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What My Anarchism Is Not

At a site called Global Politician, a writer by name of Angelique van Engelen has written a two part series called "The Possibilities For Anarchy" (part 1) and (part 2).  As usual in such pieces, Ms van Engelen confuses "anarchism" with a dictionary definition of "anarchy" and thus fails to grasp the  reality of her subject.

She begins her exercise by proclaiming that "[g]oing about researching the possibilities for anarchy as a viable alternative to a current system of government ought to be as chaotic as we can make it if we want to keep in line with the subject's concept."  In other words, she immediate aligns anarchism with chaos.  Continuing along this path of inaccuracy, she claims that when "anarchists are seen 'live' in action, they are -- true to the nature of their political inclination -- not organised in any way"; once again linking anarchism with disorder. While it is true that she mentions Proudhon's proposition that "Liberty is the Mother, not the Daughter of Order," she fails to follow up this more promising line of inquiry.

I guess it is hard to criticize her position because, as she says, most anarchists only make themselves known through their nihilist actions fueled it seems by little more than inchoate anger.  However, that is not anarchism to me, nor to many other mutual aiders.

I have said it before and I'll keep saying it:  For me, anarchism does NOT mean an absence of rules or societal norms;  rather it is that such rules as exist are (a) accepted voluntarily, and (b) contain no coercion of any kind on those who choose not to voluntarily accept the rules.  I assume that my anarchist society will be a sea of overlapping "clubs", each with their own sets of rules.  There will, of course, be some form of advantage to accepting the rules (access to some resource or knowledge or companionship, perhaps), otherwise there is no point in setting rules at all.  But loss of access to that "advantage" is all that happens if one doesn't accept the rules.  This is the very opposite of the situation within modern capitalist-consumerist-democracy.  No rules in the present society are voluntary.  You have to accept all of the rules or they will take your possessions or lock you up or kill you.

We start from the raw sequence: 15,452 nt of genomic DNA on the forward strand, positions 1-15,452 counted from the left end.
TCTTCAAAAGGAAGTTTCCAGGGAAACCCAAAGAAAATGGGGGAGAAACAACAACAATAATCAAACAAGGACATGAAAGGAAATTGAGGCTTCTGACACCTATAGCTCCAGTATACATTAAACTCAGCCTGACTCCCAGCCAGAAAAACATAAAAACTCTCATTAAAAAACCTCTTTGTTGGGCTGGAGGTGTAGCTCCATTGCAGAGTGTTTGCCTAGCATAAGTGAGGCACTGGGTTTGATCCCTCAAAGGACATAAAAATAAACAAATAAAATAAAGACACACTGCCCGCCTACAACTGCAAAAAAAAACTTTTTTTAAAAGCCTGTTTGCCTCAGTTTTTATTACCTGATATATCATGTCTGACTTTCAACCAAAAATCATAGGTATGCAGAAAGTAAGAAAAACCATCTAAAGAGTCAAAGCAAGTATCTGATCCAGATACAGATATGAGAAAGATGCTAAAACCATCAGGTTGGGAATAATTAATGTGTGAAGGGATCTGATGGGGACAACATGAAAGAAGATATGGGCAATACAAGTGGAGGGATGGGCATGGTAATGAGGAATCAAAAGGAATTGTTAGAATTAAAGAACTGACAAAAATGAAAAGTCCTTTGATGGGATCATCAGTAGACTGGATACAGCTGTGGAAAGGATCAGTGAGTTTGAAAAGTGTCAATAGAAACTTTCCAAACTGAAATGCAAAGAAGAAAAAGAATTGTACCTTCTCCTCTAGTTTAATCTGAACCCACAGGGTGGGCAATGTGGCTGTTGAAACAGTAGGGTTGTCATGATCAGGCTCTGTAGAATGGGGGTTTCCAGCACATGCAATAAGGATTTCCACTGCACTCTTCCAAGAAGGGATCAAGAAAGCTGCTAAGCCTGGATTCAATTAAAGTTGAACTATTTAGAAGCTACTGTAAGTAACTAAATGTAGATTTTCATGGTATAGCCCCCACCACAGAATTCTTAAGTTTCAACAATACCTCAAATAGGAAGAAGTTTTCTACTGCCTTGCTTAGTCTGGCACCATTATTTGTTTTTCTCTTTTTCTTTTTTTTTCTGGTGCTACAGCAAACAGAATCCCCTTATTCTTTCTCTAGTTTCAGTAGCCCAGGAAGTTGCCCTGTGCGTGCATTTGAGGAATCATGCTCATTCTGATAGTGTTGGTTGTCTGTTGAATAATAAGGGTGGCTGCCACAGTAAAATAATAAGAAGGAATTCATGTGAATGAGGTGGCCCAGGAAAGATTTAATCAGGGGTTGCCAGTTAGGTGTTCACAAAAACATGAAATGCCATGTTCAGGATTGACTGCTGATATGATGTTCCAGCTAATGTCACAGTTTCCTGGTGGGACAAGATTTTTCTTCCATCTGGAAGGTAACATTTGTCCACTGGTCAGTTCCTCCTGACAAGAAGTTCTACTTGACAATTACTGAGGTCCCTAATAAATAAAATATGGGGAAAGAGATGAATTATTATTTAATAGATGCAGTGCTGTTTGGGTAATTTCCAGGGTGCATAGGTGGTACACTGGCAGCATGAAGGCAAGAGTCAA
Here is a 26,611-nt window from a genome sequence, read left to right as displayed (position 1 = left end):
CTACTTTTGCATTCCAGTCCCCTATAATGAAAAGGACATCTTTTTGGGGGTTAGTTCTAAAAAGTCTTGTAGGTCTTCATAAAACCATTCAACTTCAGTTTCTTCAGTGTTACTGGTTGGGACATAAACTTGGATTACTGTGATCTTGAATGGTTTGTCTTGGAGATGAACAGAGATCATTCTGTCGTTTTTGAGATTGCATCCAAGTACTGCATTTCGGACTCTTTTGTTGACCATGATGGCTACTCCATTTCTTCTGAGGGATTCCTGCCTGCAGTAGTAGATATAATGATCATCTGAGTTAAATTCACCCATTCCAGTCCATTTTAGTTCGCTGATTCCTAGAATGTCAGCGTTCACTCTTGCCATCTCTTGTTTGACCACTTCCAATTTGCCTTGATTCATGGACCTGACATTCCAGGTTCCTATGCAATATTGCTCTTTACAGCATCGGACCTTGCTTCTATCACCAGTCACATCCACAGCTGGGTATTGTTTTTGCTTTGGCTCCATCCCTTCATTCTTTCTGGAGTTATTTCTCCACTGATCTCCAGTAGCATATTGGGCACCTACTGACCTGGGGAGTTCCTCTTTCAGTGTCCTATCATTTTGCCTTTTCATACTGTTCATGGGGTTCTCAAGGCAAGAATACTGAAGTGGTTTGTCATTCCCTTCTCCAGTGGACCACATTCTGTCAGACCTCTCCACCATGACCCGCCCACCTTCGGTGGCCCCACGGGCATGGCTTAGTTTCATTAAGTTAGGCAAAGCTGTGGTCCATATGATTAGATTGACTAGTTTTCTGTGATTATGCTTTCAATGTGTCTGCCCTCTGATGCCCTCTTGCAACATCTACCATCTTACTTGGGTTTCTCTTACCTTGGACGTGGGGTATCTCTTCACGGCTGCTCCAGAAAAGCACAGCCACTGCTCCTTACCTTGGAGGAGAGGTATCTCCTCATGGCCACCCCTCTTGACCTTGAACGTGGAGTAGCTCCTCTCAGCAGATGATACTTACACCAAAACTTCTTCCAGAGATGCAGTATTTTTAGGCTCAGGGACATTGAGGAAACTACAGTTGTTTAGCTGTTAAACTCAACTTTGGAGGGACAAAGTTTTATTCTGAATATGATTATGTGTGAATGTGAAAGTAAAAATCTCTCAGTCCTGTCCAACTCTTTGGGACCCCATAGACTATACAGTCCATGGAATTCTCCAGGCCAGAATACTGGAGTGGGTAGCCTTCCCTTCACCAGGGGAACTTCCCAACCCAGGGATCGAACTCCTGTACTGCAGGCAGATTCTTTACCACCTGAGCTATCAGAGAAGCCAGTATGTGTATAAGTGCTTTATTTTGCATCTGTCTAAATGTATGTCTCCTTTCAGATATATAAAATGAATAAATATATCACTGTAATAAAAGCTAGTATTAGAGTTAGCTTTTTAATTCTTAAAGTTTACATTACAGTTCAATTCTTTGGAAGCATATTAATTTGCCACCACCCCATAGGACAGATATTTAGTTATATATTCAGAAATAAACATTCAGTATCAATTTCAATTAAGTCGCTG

In answer to one obvious question ("Isn't there a real form of coercion if the advantage is some part of the necessary life-supporting environment -- water, for example, or food production?"), yes there is.  But what you describe in the question is not an anarchist society.  When the means of life are held by one group and denied to another except at a high price, that is called capitalism.

I'll go no further now as I merely wanted to lay the canard once again that anarchism must = chaos. 

April 30, 2005 in Anarchism | Permalink

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Comments

I am happy that there ARE people in the world like yourself. I took great joy in reading this article posted by you. The world that I live in (as do you, I assume) becomes more and more frustrating with each passing day. I concider myself to be a (self coined) 'realistic-nihilist'. I may have the incorect interpretation of these definitions, however if you would like to reply, I would love to hear your thoughts.

fate_less_individual@hotmail.com

'take care and love everything you do each and every day you wake up, and walk about the earth'

-cheers, Andrew Cuddington

Posted by: Andrew Cuddington | Jan 23, 2007 1:19:08 AM

It doesn't make a big sense at all. Just a segregation in a way.

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